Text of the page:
Abstract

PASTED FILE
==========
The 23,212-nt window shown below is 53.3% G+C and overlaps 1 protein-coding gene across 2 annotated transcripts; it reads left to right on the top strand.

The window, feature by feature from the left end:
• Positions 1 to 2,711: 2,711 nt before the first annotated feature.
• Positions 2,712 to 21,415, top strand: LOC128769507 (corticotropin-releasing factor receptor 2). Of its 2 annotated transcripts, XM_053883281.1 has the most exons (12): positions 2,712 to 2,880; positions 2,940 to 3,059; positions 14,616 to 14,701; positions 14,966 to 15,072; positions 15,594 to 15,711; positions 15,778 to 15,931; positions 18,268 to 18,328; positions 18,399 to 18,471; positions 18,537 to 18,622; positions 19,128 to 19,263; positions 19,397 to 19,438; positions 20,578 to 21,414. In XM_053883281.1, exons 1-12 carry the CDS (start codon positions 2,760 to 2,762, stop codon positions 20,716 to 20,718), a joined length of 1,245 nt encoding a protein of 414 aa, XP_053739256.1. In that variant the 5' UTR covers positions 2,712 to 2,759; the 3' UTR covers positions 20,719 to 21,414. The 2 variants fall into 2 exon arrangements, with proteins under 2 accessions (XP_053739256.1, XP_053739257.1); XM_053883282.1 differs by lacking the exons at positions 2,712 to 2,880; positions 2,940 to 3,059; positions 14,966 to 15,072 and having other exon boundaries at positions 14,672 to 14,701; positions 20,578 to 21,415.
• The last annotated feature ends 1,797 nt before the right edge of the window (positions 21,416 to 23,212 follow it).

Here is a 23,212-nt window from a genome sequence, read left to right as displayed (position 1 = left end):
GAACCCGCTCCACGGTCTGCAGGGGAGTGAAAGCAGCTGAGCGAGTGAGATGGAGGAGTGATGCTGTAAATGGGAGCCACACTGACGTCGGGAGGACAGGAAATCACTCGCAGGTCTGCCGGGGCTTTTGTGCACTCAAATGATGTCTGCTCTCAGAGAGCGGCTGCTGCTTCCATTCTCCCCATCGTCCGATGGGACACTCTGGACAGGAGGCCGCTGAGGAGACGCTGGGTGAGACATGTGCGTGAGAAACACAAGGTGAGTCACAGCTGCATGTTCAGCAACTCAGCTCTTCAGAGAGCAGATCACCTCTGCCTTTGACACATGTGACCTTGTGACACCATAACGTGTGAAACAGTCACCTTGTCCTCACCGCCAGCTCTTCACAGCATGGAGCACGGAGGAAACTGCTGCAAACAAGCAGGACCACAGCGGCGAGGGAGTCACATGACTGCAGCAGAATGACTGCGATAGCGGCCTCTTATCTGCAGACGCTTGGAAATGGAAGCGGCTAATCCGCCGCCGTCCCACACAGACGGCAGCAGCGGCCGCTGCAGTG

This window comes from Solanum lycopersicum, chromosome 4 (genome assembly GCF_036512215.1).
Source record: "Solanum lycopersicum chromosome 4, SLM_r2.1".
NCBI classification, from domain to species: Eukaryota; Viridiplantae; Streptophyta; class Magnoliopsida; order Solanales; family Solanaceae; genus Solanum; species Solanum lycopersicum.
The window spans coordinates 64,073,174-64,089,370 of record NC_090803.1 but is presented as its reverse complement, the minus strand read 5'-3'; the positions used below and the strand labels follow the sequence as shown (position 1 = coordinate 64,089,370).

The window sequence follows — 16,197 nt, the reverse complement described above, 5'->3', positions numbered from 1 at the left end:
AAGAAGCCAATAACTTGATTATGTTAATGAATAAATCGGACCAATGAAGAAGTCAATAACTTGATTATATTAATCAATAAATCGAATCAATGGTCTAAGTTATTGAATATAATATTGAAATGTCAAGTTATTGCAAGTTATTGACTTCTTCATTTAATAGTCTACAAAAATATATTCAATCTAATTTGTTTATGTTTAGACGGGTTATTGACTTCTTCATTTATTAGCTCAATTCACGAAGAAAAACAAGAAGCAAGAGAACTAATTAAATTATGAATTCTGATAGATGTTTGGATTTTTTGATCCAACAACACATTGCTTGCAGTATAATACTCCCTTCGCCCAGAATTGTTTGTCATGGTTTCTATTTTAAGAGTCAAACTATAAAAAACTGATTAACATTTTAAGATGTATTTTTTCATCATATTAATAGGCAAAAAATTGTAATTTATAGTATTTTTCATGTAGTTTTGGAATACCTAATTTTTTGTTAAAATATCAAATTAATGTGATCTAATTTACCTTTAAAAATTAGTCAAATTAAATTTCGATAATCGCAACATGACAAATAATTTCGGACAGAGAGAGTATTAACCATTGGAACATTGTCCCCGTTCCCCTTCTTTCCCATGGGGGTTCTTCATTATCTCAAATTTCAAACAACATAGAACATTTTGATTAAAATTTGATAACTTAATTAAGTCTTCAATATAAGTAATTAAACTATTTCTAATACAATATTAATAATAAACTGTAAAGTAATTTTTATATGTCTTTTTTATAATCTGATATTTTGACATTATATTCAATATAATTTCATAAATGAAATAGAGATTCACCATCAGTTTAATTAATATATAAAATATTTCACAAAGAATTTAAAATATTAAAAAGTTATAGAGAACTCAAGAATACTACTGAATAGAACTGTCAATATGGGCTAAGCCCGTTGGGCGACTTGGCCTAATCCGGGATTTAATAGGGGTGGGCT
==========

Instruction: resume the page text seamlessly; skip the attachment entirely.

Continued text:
Deposition and subsequent preservation of the Jurassic-Cretaceous Etjo Sandstone Formation of Namibia represents a complex interplay between climatic and tectonic factors and related variations in extrabasinal sediment supply. The aeolian and fluvial deposits indicate semi-arid to arid climatic conditions throughout the deposition of four distinct sedimentary units. The succession records either an upward increase in aridity or an upward increase in aeolian sediment supply, represented by a transition from a fluvially dominated basal unit, through a marginal fluvial-aeolian unit to an exclusively aeolian unit. A combination of inherited palaeotopography and syndepositional extensional faulting provided the space necessary for the accumulation of much of the succession. A basinwide unconformity (super surface) divides the succession. This hiatus resulted partly from a lack of available preservation space and partly from a shutdown in aeolian activity related to a regional climatic reorganization. A subsequent shift in the palaeowind direction from northwesterly to southwesterly exploited sand reserves in the Paraná Basin of South America and led to the resumption of aeolian sedimentation across the region. Variations in preserved bedform thickness were directly controlled by differential amounts of tectonic subsidence across the basin. A second major super surface towards the top of the succession resulted from the regional shutdown of large tracts of the aeolian system following the eruption of Etendeka flood basalts across the region.

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